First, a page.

Leke Baiyewu, Abuja
A member of the Senate representing Kaduna South Senatorial District, Shehu Sani, on Wednesday, took a swipe at the elite in the northern part of Nigeria, blaming them for the high rate of poverty in the region.
He said while there were wealthy northerners, the North still had high poverty rate.
Sani said this when he hosted leaders of lepers, the deaf and dump, the blind and the cripple in Kaduna State in his office.
The lawmaker said the visit by the group was in fulfilment of his campaign promise to bring them “for the first time to see the office of the person they elected into public office.”
He said it was unfortunate that the poor were the ones who “toiled and worked for us, and laboured hard to see us elected into public office.”
He lamented that while politicians looked out for the poor and the physically-challenged during campaigns, the people were usually abandoned when elections had been won.
Sani said, “It has always been the same pattern; each time we are aspiring for political offices, we search for them in the nook and crannies but at the very time we have won the election, the best thing is how to clear them from our cities.
“You cannot end (street) begging in any part of Nigeria without making provisions for uplifting their socio-economic and living standards. It has always been the case. Public begging and loitering is an economic problem. You cannot legislate people out of poverty; you cannot decree people out of poverty; you have to lay an economic roadmap for which these people can stand and fend for themselves.
“Begging has been a major problem in northern Nigeria but it couldn’t in any way be stopped because the economic basis that would address the problem has not been done. Many rich northerners, who own oil blocks and are in position of power, are seeing these people as pests in the society that should be cleared off. And they cannot be cleared off.”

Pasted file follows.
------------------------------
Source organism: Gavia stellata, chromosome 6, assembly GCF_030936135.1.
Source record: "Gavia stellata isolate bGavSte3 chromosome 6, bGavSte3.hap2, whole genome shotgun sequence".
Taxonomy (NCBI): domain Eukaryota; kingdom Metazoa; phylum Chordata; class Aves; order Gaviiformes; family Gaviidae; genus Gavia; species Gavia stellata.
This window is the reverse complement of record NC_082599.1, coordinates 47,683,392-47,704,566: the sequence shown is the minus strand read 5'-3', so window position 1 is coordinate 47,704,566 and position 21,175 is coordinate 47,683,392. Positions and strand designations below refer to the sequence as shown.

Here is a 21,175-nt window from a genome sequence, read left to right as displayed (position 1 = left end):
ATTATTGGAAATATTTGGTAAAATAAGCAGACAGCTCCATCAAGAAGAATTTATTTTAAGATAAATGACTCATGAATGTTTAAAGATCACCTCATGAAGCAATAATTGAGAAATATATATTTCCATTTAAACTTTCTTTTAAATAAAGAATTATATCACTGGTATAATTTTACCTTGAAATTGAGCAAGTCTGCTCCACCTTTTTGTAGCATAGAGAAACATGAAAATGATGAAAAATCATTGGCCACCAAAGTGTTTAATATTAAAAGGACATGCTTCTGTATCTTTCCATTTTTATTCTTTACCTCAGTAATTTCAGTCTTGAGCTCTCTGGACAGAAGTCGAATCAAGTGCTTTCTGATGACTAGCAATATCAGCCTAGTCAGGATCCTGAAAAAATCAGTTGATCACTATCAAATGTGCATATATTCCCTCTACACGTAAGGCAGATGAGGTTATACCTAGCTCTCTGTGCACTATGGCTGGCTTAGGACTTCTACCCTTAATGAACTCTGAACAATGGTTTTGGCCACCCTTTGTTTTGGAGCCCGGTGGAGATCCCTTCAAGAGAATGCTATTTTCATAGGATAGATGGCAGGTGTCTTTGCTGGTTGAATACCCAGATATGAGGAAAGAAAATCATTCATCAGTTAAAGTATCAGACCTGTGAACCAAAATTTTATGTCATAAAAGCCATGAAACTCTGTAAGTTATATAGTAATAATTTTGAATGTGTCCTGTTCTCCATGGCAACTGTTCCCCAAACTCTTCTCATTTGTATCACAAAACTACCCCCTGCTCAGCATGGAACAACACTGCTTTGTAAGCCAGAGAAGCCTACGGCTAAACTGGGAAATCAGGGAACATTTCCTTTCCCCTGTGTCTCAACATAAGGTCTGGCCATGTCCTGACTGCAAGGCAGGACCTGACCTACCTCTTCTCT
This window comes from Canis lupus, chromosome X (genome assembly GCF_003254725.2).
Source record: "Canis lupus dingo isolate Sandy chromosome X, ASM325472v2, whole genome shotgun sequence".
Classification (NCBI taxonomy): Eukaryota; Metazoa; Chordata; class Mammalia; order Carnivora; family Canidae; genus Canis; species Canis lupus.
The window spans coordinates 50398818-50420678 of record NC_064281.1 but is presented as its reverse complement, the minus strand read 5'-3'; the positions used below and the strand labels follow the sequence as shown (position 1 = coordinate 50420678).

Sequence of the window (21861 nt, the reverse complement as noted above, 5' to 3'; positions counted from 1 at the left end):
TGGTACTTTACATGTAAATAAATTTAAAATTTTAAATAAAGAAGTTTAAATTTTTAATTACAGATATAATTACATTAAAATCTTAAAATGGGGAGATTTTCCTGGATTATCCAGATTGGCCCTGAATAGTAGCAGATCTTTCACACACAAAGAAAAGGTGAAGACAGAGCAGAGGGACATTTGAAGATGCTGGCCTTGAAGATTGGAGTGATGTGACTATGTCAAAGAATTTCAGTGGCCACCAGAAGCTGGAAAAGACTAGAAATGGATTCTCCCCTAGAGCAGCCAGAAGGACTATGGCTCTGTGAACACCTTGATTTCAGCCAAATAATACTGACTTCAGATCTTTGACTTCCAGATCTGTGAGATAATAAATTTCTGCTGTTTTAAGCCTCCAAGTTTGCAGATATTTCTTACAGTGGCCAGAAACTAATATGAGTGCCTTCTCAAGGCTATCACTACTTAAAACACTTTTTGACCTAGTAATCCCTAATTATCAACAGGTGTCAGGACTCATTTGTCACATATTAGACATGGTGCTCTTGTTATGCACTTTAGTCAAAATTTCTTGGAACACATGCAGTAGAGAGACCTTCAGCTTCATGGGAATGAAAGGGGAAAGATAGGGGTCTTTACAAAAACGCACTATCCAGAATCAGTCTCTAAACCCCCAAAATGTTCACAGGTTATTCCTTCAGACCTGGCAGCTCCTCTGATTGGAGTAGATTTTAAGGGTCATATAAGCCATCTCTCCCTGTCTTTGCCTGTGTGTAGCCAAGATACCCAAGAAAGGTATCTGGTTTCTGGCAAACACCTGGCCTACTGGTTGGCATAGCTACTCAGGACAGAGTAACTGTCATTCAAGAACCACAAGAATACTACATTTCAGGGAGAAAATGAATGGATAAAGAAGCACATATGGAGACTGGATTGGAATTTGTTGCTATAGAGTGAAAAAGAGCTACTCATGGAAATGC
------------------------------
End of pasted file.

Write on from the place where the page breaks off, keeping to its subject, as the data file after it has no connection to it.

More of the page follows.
He added, “We have enough people who are rich in the northern part of Nigeria and who could have ended this problem. But what we should understand is that philanthropy alone cannot address the problem of socio-economic inequality; we need to have an entrenched social system and social justice in which people of this social status can have their standard uplifted.”
Sani also said that it was “very unfortunate” that governments at all levels budgeted trillions of naira without consideration for the physically-challenged, to have their problems and plights addressed.
He said, “We live in a very oppressive and exploitative society; the class of the the few are the ones who are consistently supported; they are the ones who have been enriched consistently. And we have a mass of people who are in abject poverty.
“Government should not measure its achievement by the number of rich people it has created but by the number of poor people it has been able to lift out of poverty. That should be the guiding principle. But successive governments in Nigeria have been very unfair to our physically-challenged people. They were the ones who were on the queues on election day. They were the ones who were brutalised and persecuted by previous administrations. They need to see, feel and benefit from change at hand.”
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